Emissions and exposure assessments of SOX, NOX, PM10/2.5 and trace metals from oil industries: A review study (2000–2018)

Patrick Amoatey, Hamid Omidvarborna, Mahad Baawain, Mohamed Almamun

Research output: Contribution to journalReview article

2 Citations (Scopus)

Abstract

Rapid urbanization and industrial growth have caused massive increase in the number and the production capacities of oil industries. Such industries release a wide-range of ambient acidic gases, particulate matters (PMs) and trace metals into the environment. They can also undergo chemical transformation and nucleation to form new chemical species and secondary aerosols. These pollutants are potentially carcinogenic and may cause cardiorespiratory, pulmonary mortalities and morbidities to the exposed population through inhalation, ingestion and dermal contact. Hence, the main objective of this review study was to identify various approaches used in monitoring, measurement, and control of ambient acidic gases, PMs and trace metals from oil industries. The review study revealed that PM10/2.5, SO2, NO2, and trace metals were the widely reported ambient air pollutants released from oil industries. Cancer and respiratory diseases were the major health effects associated with such emissions. Air quality monitoring stations, samplers and dispersion models were found as the main approaches used to determine the emissions. Moreover, recommendations on ultrafine particles, Nano-particle and long-range transportation exposure assessments of pollutants were explored. Apart from that, the fate of pollutants, properties, routes of exposure, human health risk assessments and new approaches of emerging control technologies (Fenton and Ultrasonic reactions mainly on SO2, NOx and Hg reductions) were systematically reviewed. Finally, additional research on exposure assessment of oil industry emissions by private companies and government agencies was discussed.

Original languageEnglish
Pages (from-to)215-228
Number of pages14
JournalProcess Safety and Environmental Protection
Volume123
DOIs
Publication statusPublished - Mar 1 2019

Fingerprint

oil industry
trace metal
Oils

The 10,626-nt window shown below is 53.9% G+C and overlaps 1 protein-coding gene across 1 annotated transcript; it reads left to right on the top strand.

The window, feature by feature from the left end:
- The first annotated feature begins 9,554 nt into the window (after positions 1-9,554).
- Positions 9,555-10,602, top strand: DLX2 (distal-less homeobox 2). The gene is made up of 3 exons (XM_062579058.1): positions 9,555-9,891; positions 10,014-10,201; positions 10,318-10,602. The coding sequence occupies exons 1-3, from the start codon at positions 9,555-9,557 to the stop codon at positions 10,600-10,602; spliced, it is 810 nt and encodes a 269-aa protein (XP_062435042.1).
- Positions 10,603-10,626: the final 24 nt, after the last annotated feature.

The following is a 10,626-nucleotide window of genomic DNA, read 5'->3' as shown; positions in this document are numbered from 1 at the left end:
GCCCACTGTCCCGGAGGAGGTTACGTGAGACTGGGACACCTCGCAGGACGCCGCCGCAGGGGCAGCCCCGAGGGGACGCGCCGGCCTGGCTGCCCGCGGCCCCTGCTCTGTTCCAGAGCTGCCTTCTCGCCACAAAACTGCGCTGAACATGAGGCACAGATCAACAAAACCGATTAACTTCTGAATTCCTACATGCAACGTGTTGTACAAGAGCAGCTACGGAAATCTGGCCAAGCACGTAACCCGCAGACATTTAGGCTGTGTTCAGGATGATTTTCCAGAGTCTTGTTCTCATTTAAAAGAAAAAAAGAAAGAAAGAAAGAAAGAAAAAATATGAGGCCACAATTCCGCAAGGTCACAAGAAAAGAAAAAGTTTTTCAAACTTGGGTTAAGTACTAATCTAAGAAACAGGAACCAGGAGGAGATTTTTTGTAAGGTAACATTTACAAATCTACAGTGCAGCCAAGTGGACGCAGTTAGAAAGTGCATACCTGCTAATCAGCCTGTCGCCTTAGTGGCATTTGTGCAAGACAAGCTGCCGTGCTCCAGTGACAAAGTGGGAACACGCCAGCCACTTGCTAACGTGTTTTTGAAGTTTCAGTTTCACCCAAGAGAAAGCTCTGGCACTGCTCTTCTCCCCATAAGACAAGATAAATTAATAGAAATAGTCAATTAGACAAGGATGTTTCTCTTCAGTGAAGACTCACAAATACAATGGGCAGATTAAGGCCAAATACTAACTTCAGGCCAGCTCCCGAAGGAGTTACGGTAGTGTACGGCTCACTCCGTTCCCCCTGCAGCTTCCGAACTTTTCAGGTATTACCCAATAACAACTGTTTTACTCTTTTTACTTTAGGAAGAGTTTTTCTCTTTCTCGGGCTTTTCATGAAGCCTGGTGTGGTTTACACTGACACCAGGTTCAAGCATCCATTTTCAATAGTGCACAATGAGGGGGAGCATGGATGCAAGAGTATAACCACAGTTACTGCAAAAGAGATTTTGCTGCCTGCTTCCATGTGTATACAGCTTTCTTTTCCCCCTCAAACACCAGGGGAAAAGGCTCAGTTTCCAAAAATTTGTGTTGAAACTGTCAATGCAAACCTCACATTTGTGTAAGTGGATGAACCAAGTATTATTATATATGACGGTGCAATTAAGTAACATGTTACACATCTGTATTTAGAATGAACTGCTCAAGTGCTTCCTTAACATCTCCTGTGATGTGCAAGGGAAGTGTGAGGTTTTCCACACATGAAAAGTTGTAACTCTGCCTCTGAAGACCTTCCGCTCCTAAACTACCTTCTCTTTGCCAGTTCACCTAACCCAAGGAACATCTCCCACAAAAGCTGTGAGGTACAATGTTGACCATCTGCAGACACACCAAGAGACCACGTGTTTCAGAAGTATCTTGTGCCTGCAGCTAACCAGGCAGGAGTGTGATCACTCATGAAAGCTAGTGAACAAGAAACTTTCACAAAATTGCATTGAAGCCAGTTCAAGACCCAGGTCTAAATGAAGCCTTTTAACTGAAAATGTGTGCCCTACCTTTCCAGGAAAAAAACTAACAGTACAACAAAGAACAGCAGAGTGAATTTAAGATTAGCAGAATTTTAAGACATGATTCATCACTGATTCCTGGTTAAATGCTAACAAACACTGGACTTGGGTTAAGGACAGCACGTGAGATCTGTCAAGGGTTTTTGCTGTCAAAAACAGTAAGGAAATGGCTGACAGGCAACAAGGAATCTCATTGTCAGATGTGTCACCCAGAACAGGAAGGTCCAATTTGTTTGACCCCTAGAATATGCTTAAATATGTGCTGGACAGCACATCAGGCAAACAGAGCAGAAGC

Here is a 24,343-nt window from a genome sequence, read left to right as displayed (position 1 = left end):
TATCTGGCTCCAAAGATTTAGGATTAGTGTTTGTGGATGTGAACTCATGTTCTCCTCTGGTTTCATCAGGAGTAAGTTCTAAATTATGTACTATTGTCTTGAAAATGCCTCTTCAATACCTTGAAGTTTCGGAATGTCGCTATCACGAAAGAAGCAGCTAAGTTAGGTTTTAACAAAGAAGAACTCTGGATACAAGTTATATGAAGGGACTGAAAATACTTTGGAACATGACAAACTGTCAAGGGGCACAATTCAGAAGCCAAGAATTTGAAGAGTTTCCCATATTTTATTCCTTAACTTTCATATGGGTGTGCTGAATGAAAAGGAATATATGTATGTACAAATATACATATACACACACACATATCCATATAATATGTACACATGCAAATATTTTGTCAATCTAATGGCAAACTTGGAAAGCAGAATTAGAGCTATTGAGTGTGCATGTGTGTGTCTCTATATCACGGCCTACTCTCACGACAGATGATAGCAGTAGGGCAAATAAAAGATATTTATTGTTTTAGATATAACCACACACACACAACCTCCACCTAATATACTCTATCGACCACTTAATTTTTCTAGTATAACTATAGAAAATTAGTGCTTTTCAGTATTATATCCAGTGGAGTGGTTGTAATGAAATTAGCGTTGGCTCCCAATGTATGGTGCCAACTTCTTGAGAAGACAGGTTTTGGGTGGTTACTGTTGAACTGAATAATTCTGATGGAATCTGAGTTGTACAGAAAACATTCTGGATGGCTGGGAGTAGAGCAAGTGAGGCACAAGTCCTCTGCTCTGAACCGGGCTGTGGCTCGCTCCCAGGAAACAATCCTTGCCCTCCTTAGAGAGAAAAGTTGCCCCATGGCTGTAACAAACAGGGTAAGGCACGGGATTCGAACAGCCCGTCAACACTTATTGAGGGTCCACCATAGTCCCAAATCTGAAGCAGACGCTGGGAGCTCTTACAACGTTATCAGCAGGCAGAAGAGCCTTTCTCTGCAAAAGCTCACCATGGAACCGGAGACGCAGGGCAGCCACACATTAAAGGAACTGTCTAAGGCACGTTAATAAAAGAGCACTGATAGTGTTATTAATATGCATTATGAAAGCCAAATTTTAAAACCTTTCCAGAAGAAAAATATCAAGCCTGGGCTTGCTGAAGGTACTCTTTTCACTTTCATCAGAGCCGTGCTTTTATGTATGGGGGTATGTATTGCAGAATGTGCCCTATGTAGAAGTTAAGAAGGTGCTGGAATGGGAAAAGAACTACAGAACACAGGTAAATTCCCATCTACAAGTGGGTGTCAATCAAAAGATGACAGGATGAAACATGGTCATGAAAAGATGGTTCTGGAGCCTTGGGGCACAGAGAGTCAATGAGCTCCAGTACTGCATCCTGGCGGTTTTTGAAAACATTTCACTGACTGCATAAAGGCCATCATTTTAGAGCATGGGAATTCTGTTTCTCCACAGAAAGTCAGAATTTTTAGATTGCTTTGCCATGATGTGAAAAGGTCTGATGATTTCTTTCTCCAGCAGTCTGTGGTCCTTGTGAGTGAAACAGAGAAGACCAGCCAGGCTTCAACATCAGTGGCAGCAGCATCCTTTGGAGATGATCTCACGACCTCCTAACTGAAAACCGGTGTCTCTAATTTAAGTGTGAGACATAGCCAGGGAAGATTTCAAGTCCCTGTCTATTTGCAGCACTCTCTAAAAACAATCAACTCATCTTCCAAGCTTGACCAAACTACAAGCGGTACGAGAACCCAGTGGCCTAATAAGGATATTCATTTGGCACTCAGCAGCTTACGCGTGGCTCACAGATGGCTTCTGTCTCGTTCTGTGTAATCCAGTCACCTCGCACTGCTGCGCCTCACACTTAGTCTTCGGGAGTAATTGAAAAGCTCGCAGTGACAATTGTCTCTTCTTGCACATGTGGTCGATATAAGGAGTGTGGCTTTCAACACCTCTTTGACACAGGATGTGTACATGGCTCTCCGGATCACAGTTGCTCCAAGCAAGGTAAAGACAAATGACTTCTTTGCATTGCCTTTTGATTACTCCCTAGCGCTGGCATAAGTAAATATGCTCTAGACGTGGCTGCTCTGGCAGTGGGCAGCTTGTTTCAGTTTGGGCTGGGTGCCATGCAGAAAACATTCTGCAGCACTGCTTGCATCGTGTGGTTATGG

pollutant property
particulate matter
Industry
Particulate Matter
respiratory disease
pollutant
morbidity
Gases
gas
ambient air
health risk
nucleation
sampler
cancer
Air Pollutants
urbanization
Pulmonary diseases

Keywords

  • Air quality measurements
  • Emission control technologies
  • Exposure assessment
  • Health effects
  • Oil industry

ASJC Scopus subject areas

  • Environmental Engineering
  • Environmental Chemistry
  • Chemical Engineering(all)
  • Safety, Risk, Reliability and Quality

Cite this

Emissions and exposure assessments of SOX, NOX, PM10/2.5 and trace metals from oil industries : A review study (2000–2018). / Amoatey, Patrick; Omidvarborna, Hamid; Baawain, Mahad; Almamun, Mohamed.

In: Process Safety and Environmental Protection, Vol. 123, 01.03.2019, p. 215-228.

Research output: Contribution to journalReview article

@article{8c1ba589bcb542efade9d619c0122a67,
title = "Emissions and exposure assessments of SOX, NOX, PM10/2.5 and trace metals from oil industries: A review study (2000–2018)",
abstract = "Rapid urbanization and industrial growth have caused massive increase in the number and the production capacities of oil industries. Such industries release a wide-range of ambient acidic gases, particulate matters (PMs) and trace metals into the environment. They can also undergo chemical transformation and nucleation to form new chemical species and secondary aerosols. These pollutants are potentially carcinogenic and may cause cardiorespiratory, pulmonary mortalities and morbidities to the exposed population through inhalation, ingestion and dermal contact. Hence, the main objective of this review study was to identify various approaches used in monitoring, measurement, and control of ambient acidic gases, PMs and trace metals from oil industries. The review study revealed that PM10/2.5, SO2, NO2, and trace metals were the widely reported ambient air pollutants released from oil industries. Cancer and respiratory diseases were the major health effects associated with such emissions. Air quality monitoring stations, samplers and dispersion models were found as the main approaches used to determine the emissions. Moreover, recommendations on ultrafine particles, Nano-particle and long-range transportation exposure assessments of pollutants were explored. Apart from that, the fate of pollutants, properties, routes of exposure, human health risk assessments and new approaches of emerging control technologies (Fenton and Ultrasonic reactions mainly on SO2, NOx and Hg reductions) were systematically reviewed. Finally, additional research on exposure assessment of oil industry emissions by private companies and government agencies was discussed.",